Hotel / Catering

Appetite for growth in the catering sector

by Wing Kei

David Ng, president, Hong Kong Federation of Restaurants & Related Trades

Restaurant business has bounced back since the dark days of 2003

Virtually every campaign promoting Hong Kong makes mention of the city's diverse international cuisine and unlimited opportunities for eating out. There is no doubt that, when it comes to dining options, tourists and locals are spoilt for choice, but those in the industry sometimes feel their contribution to the economy is not fully appreciated.

"The catering sector remains a key service industry for Hong Kong and now employs a workforce of more than 200,000," says David Ng, president of the Hong Kong Federation of Restaurants & Related Trades. "Any restaurant involves significant investment and a lot of hard work and irregular hours for both staff and management."

This includes individuals from all kinds of backgrounds who will be working as waiters, chefs, kitchen staff, accountants, front-office managers and even logistics specialists. "Whatever their position, employees must be hard-working and good team players," says Mr Ng. "Restaurant operations require close cooperation between colleagues and mutual support." On a practical level, language skills are also becoming more important in order to interact with more tourists from the mainland and all around the world.

These visitors are partly responsible for the expansion of the catering industry from around 19,000 restaurants in 2003 to approximately 20,000 today. "If things go well in this business, you can make a fast return on investment," says Mr Ng. "In a city like Hong Kong, with a population of seven million, and where people are used to eating out, there is always potential to do well when the economy is strong."

Nevertheless, he points out that the sector must still strive to improve overall standards of performance and focus on the need to remain competitive. In many cases this comes down to introducing more effective management strategies and better cost control.

Tighter regulations

Mr Ng believes that restaurant operations are now highly regulated. For example, they are subject to strict inspections relating to food and environment, fire safety, public health and hygiene. Arrangements for waste and sewage, engineering and electrical installations also have to be checked on a regular basis. Some restaurant owners have the impression that there are just too many separate regulations and that there is room for rationalisation.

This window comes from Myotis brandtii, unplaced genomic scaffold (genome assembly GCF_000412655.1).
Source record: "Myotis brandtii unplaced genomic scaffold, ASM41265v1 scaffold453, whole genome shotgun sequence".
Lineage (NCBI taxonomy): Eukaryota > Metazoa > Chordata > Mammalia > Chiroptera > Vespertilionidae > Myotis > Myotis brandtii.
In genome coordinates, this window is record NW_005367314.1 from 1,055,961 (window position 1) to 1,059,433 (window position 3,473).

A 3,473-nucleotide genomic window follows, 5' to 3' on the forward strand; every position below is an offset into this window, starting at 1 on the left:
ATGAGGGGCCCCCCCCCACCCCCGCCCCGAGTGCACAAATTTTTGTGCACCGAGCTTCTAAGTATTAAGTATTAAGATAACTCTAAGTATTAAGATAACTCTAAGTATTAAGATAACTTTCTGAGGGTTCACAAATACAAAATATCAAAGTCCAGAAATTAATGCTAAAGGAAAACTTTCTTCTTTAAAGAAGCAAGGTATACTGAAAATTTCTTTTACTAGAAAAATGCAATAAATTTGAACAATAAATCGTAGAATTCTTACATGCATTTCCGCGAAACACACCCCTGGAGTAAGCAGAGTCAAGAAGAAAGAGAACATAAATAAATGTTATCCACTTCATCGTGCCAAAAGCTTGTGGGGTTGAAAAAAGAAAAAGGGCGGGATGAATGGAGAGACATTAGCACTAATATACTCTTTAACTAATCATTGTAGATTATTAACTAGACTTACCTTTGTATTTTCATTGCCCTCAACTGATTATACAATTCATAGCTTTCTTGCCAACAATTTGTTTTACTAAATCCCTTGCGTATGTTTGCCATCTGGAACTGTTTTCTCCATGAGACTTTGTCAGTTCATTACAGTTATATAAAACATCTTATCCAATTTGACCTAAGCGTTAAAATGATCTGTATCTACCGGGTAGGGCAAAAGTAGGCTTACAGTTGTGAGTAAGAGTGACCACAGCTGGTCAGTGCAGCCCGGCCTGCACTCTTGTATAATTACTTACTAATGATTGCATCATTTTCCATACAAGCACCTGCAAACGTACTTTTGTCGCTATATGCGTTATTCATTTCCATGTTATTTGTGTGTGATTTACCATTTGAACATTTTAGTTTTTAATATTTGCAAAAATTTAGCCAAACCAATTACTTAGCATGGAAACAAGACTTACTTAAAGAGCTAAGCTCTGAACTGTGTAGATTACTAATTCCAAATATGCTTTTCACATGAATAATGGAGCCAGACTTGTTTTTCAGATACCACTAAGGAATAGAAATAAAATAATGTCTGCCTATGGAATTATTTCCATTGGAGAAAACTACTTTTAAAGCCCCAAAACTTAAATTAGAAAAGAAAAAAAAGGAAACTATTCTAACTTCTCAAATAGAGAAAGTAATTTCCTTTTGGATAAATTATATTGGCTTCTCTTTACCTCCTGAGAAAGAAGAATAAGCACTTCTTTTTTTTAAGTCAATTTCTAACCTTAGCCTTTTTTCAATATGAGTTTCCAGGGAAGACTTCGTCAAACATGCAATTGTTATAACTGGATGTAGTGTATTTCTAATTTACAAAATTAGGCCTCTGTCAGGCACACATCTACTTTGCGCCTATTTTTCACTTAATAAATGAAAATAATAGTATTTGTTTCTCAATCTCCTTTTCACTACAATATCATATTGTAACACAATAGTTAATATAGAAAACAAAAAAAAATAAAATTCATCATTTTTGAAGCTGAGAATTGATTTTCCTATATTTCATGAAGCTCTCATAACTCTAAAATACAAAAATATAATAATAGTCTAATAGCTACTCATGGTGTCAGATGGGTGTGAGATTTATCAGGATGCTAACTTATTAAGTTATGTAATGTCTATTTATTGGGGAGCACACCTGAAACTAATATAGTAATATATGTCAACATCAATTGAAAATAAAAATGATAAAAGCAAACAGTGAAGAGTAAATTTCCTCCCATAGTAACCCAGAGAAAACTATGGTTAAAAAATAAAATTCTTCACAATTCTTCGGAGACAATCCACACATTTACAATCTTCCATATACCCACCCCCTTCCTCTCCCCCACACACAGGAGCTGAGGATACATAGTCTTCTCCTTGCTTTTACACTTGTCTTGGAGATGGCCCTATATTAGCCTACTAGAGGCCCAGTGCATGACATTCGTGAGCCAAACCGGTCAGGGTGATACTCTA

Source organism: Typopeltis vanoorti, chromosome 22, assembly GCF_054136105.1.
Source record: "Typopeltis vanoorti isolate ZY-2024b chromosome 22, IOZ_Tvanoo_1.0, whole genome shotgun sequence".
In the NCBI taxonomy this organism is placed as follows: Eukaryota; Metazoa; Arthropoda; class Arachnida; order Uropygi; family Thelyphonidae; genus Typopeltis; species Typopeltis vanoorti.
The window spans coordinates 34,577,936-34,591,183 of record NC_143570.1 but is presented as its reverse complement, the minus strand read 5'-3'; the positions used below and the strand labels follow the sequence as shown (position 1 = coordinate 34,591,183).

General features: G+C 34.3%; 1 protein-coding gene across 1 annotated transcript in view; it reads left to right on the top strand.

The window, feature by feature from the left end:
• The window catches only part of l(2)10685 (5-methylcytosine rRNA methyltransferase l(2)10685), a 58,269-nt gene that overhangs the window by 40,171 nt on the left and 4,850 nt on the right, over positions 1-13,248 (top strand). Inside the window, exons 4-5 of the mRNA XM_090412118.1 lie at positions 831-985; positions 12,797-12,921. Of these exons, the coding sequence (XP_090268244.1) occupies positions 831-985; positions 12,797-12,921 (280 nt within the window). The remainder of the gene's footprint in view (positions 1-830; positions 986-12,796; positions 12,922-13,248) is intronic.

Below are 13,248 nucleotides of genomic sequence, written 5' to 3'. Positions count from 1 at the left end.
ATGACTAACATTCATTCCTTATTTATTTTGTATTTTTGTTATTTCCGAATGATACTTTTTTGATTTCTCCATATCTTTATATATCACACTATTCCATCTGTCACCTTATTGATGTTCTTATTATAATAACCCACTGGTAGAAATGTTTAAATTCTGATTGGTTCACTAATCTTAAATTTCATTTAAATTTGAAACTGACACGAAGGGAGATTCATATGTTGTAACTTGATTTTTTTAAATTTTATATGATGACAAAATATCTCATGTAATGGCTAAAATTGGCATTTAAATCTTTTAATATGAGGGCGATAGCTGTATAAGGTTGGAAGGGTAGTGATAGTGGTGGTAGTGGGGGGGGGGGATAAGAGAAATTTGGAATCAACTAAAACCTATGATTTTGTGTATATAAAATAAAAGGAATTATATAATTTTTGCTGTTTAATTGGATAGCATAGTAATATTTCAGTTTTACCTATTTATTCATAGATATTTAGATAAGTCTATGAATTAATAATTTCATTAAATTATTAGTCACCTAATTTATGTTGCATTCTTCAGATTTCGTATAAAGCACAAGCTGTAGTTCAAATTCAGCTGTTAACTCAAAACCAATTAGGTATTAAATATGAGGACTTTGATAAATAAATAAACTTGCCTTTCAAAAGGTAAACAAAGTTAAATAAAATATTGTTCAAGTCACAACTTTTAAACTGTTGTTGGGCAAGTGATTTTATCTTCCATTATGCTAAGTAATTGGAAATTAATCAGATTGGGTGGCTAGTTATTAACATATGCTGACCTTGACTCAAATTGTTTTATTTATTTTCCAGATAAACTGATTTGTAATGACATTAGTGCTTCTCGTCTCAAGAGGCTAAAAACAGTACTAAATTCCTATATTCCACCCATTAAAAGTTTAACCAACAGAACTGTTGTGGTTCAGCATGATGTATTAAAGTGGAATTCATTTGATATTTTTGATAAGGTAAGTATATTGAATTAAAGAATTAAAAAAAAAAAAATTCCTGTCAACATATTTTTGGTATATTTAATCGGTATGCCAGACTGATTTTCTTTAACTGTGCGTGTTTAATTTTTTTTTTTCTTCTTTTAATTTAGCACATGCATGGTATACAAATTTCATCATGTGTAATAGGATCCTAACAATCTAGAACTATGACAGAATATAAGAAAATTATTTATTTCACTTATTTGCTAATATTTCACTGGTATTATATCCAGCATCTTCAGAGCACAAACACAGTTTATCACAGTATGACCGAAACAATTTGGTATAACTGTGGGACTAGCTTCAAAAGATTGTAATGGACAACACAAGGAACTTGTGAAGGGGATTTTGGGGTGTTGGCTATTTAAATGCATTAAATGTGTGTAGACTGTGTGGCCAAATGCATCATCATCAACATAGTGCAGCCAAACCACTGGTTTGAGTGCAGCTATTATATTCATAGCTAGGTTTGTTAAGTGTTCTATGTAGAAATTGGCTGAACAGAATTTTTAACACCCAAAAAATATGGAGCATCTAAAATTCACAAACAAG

"We have to comply with all the regulations and pass the tests set by different government departments," notes Mr Ng. "If there is a problem, restaurant owners face additional expense to rectify things and may also face financial penalties." His hope is that tougher measures are not applied across the whole catering sector in cases where just a handful of operators are failing to observe the rules. He notes that it is important to strike the right balance between dealing with restaurants which don't meet hygiene standards, and promoting a healthy business environment for the whole catering sector.

Promoting status

The federation's role is to facilitate communications between the government and restaurant owners. It also helps to promote the status of the catering industry and encourages members to visit restaurants overseas to learn and to pick up new ideas.

"Actually, the government is not doing enough to try to understand the challenges the catering industry is facing, including fines, suspension of licences and possible imprisonment," Mr Ng says. These are in addition to the difficulties caused by higher operating costs. "Rents are rising in Hong Kong and starting salaries for staff are going up as well. Other costs have also been moving up, but customers are looking for restaurants at affordable prices," he adds.

Mr Ng says that demand for good restaurants is still strong. However, cost factors mean that not all of them will necessarily be able to remain in business. "With so many people employed in the sector, the government should do something extra to encourage development," he notes. "A better business environment for restaurants could definitely help increase overall employment."

At the table

  • Around 20,000 restaurants now operating in Hong Kong with a combined workforce of over 200,000
  • Increasing costs and tight regulations are creating pressures for restaurant owners and managers
  • Industry view that more could be done by the authorities to promote development of the sector

Taken from Career Times 19 May 2006
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